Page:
CRICHTON, kri'ton, JAMES (1560-c.85), called THE ADMIRABLE CRICHTON. A Scotch man famous for his versatility and his universal ac complishments. He was the son of Crich ton, of Eliock, Dumfriesshire, who was joint Lord Advocate of Scotland from 1562 to 1573, and from 1573 to 1581. Ou his mother's side he claimed descent from the old Scottish kings. Be was educated at Saint Andrews University. Be fore he reached his twentieth year he had, it seems, "run through the whole circle of the sciences," mastered ten different languages, and perfected himself in every knightly accomplishment. In Paris, Rome, Venice, Padua, and Mantua, lie achieved the most extraordinary victories in dis putation on all branches of human knowledge, and excited universal amazement and applause. The beauty of his person and the elegance of his manners also made him a great favorite; while, as if to leave no excellence unattained, he van quished a famous swordsman in a duel at Man tua (1582). The Duke of :Mantua appointed him preceptor to his son, Vincenzo di Gonzaga, a dissolute and profligate youth. One night, be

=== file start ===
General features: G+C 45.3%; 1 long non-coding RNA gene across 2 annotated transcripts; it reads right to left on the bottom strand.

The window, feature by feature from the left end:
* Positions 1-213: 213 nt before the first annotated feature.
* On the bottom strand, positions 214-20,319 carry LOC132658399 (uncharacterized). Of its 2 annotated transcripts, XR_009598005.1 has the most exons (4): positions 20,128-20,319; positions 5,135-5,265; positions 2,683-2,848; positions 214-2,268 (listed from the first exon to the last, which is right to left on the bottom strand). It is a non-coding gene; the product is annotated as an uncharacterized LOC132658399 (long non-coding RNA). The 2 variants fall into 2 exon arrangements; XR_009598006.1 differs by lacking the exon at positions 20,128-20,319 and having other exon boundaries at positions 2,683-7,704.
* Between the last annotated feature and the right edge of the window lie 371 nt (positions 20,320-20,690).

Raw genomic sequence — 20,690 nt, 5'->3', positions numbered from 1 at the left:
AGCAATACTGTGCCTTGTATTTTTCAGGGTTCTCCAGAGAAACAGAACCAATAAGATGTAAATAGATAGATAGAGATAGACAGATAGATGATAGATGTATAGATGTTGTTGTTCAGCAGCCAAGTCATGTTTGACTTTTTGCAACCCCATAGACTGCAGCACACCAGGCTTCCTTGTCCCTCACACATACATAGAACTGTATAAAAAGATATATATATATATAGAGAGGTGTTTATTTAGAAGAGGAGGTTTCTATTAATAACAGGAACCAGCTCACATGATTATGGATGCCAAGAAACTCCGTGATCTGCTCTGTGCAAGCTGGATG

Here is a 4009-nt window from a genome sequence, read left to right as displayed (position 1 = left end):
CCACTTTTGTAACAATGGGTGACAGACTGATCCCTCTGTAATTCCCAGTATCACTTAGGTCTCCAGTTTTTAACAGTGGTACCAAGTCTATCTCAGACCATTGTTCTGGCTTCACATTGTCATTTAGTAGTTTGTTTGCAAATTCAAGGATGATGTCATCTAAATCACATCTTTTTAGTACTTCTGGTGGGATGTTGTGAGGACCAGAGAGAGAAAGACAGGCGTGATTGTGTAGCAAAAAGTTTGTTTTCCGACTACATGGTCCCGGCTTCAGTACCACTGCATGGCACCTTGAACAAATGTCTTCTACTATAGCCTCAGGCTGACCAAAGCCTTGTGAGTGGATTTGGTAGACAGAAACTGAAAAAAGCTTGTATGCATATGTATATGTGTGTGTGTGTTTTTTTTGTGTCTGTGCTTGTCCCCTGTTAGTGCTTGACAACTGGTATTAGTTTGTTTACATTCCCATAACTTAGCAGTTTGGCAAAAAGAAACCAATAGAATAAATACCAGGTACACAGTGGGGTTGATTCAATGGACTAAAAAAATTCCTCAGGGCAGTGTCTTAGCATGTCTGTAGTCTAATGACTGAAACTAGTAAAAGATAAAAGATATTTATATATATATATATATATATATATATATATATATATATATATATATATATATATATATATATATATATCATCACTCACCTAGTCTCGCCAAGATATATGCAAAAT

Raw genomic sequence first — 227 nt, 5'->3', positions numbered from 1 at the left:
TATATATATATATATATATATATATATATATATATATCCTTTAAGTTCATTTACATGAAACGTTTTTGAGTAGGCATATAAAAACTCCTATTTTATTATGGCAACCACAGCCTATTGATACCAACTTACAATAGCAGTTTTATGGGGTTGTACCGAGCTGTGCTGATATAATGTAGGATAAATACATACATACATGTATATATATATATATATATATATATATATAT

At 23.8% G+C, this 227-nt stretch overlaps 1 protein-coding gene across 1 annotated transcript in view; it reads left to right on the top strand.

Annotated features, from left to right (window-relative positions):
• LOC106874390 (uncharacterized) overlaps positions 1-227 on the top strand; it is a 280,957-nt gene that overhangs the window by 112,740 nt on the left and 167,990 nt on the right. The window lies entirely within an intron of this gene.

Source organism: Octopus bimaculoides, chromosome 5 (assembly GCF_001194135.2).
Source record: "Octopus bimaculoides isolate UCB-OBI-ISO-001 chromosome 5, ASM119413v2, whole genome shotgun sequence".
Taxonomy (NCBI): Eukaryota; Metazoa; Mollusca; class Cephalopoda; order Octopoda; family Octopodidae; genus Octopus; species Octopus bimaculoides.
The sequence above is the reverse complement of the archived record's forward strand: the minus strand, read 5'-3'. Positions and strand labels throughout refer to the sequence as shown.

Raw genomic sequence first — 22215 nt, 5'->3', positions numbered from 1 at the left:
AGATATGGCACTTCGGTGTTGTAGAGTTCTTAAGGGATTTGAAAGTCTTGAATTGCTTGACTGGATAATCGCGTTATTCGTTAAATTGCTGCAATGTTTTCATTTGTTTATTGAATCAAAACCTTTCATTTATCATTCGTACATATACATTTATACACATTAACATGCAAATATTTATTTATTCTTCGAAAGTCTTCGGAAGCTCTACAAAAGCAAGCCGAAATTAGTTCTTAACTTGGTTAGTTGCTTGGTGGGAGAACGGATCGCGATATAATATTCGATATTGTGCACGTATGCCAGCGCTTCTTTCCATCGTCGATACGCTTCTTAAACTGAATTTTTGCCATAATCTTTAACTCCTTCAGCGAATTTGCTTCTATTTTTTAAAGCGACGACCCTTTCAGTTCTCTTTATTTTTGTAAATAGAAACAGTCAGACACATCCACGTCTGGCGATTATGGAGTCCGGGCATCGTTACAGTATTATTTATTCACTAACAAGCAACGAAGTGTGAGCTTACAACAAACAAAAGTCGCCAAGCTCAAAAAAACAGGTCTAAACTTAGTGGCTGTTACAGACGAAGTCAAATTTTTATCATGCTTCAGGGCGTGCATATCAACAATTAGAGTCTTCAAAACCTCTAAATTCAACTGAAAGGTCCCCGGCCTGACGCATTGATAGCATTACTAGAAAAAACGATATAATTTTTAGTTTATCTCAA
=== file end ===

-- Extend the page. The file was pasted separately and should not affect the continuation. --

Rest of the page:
tween 1585 and 1591, during a carnival, Crichton was attacked in the streets of Mantua by six masked men. He pushed them so hard that their leader pulled off his mask, and dis closed the features of Vincenzo. With an excess of loyalty, Crichton threw himself upon his knees and begged the young prince's pardon, at the same time presenting him with his sword, which the heartless youth plunged into the body of his tutor. What degree of truth there may be in the eulogies of his biographers it is impossible to determine, but he is known to have associated himself with the Venetian publisher Aldus Manutius, who is the authority for many other wise unauthenticated biographical details. W. H. Ainsworth wrote a romance founded on the story of Crichton in 1837. Consult Tytler, The Life of James Crichton (London, 1S19; revised ed. 1823).